German authorities are calling for a ban on citizens of the European Union (EU) from holding senior positions in Russian state-owned companies. On Sunday, September 25, the newspaper wrote Suddeutsche Zeitung with reference to a document in its possession sent by Berlin to its partners in the community.
The document states that EU citizens should no longer be allowed to sit on the supervisory board or board of Russian state-owned companies.
It is assumed, according to the newspaper, that the ban will be part of the next package of Western sanctions against Russia.
In the document, the German government also advocates limiting world oil prices. In addition, the German government demands that the European Union ban cooperation with Russian nuclear companies.
According to the authors of the material, the federal government substantiates the proposal to ban EU citizens from holding positions in Russian state corporations with the problem of “strategic corruption”.
However, the authors clarify, the ban does not apply to European subsidiaries of Russian concerns.
In addition to Germany, the article says, Ireland, Poland and the three Baltic countries sent out a similar joint document for discussion.
The governments of these five countries are also in favor of stopping the import of Russian uranium and want to ban the use of Kaspersky Lab’s anti-virus software in the EU.
Earlier, on September 23, Bloomberg reported on the plans of Poland, Ireland and the Baltic countries to ban Russian liquefied natural gas (LNG). It was also clarified that these states propose to ban the transfer of dollar bills to Russia and increase restrictions on transactions related to cryptocurrency.
Earlier on the same day, the Financial Times wrote that the next package of anti-Russian sanctions that the EU plans to adopt may relate to limiting the cost of oil, cybersecurity, and information technology.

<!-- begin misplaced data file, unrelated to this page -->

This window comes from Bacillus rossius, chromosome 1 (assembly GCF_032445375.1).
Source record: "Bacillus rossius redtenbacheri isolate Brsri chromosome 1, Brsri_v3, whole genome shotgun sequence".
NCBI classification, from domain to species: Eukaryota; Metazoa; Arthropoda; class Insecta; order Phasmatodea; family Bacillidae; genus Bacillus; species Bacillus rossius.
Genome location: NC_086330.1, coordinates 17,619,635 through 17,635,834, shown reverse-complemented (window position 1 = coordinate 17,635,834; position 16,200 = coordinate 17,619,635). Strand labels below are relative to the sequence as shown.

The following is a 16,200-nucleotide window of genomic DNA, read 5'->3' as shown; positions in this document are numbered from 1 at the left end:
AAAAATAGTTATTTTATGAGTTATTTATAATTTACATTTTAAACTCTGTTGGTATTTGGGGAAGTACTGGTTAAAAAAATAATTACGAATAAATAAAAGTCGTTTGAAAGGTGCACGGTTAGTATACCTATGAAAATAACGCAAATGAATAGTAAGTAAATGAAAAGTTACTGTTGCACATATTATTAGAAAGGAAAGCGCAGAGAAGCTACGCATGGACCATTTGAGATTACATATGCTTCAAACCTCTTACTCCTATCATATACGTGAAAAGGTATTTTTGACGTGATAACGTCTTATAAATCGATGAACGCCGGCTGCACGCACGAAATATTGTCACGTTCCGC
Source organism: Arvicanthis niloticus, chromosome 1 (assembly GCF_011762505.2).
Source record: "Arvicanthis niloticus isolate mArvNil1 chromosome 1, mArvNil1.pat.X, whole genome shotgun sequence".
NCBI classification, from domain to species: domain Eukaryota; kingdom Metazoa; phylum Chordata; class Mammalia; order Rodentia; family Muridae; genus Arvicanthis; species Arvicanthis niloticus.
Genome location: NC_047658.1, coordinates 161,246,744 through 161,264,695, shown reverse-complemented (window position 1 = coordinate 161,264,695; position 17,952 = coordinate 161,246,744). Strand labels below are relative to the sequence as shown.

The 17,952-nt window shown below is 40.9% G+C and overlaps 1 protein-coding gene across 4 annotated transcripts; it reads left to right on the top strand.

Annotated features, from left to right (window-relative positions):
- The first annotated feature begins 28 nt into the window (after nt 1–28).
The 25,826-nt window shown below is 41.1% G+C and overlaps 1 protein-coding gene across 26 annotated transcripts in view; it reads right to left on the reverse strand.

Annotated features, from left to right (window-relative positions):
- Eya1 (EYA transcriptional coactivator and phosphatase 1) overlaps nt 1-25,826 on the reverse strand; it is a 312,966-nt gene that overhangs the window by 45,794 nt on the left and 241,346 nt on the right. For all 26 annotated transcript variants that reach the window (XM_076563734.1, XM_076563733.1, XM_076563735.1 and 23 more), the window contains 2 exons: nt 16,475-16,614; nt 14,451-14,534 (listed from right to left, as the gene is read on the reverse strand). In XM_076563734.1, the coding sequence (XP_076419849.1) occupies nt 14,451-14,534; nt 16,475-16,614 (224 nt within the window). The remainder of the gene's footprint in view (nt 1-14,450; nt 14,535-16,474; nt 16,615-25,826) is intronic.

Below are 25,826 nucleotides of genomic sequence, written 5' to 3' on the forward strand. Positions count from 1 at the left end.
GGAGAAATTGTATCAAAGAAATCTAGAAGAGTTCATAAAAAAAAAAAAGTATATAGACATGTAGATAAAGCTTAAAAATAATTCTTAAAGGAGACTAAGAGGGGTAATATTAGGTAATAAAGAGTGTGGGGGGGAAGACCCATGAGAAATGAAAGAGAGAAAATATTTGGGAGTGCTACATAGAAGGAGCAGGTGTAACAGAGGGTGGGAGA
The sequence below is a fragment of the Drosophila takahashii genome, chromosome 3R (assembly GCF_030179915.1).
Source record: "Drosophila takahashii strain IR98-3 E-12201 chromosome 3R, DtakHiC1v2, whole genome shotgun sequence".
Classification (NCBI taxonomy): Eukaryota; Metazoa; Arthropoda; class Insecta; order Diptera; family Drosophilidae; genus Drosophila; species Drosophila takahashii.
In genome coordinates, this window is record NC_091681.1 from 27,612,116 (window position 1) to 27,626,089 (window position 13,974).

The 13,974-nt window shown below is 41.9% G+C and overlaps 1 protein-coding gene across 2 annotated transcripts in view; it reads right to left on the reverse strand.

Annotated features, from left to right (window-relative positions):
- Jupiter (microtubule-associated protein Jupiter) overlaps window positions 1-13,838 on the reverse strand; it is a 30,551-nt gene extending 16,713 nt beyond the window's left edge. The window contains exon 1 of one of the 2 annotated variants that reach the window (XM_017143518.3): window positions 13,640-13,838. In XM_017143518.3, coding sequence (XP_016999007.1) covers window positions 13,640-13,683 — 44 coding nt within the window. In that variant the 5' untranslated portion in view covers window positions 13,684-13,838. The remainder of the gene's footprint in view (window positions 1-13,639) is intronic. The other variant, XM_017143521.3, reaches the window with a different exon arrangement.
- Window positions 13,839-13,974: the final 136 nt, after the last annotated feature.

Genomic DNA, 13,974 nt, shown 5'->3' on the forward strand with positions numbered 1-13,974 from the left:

On September 21, the head of European diplomacy, Josep Borrell, said that the European Union plans to introduce new sanctions against Russia as soon as possible because of the referendums in Donbas. We are talking about sanctions against the financial sector, technology and the possible expansion of sanctioned individuals. He also added that the association will continue to support Ukraine with the supply of military equipment as needed.
It is known that the EU is considering the possibility of starting to include representatives of the Russian media in the sanctions lists, however, diplomats of the association do not like to resort to the practice of imposing sanctions restrictions on media representatives.
Western countries began to tighten sanctions against Russia in response to Moscow’s special operation to protect the civilian population of Donbass, which Russian President Vladimir Putin announced on February 24. The situation in the region escalated significantly in mid-February due to shelling by the Armed Forces of Ukraine.
For more up-to-date videos and details about the situation in Donbass, watch the Izvestia TV channel.
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